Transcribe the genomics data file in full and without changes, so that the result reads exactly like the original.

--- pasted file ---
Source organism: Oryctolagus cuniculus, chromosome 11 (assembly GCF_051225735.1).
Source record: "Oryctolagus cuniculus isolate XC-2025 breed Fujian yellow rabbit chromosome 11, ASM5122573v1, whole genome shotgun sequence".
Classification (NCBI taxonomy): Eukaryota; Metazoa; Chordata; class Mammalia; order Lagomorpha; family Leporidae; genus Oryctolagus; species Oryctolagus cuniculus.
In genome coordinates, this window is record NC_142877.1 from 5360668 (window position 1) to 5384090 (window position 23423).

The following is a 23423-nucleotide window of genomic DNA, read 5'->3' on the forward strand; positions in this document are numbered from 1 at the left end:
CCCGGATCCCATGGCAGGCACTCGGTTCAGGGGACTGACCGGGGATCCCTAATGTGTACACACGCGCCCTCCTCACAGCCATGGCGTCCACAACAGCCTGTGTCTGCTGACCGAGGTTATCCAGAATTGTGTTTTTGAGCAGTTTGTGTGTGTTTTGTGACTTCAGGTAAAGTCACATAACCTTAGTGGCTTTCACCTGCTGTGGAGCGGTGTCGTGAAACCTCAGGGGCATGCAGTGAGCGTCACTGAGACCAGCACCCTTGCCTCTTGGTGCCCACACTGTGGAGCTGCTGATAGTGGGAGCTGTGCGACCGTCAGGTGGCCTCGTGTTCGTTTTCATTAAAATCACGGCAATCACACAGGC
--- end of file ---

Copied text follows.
Source organism: Oryctolagus cuniculus, chromosome 11 (assembly GCF_051225735.1).
Source record: "Oryctolagus cuniculus isolate XC-2025 breed Fujian yellow rabbit chromosome 11, ASM5122573v1, whole genome shotgun sequence".
Classification (NCBI taxonomy): Eukaryota; Metazoa; Chordata; class Mammalia; order Lagomorpha; family Leporidae; genus Oryctolagus; species Oryctolagus cuniculus.
In genome coordinates, this window is record NC_142877.1 from 5360668 (window position 1) to 5384090 (window position 23423).

The following is a 23423-nucleotide window of genomic DNA, read 5'->3' on the forward strand; positions in this document are numbered from 1 at the left end:
CCCGGATCCCATGGCAGGCACTCGGTTCAGGGGACTGACCGGGGATCCCTAATGTGTACACACGCGCCCTCCTCACAGCCATGGCGTCCACAACAGCCTGTGTCTGCTGACCGAGGTTATCCAGAATTGTGTTTTTGAGCAGTTTGTGTGTGTTTTGTGACTTCAGGTAAAGTCACATAACCTTAGTGGCTTTCACCTGCTGTGGAGCGGTGTCGTGAAACCTCAGGGGCATGCAGTGAGCGTCACTGAGACCAGCACCCTTGCCTCTTGGTGCCCACACTGTGGAGCTGCTGATAGTGGGAGCTGTGCGACCGTCAGGTGGCCTCGTGTTCGTTTTCATTAAAATCACGGCAATCACACAGGC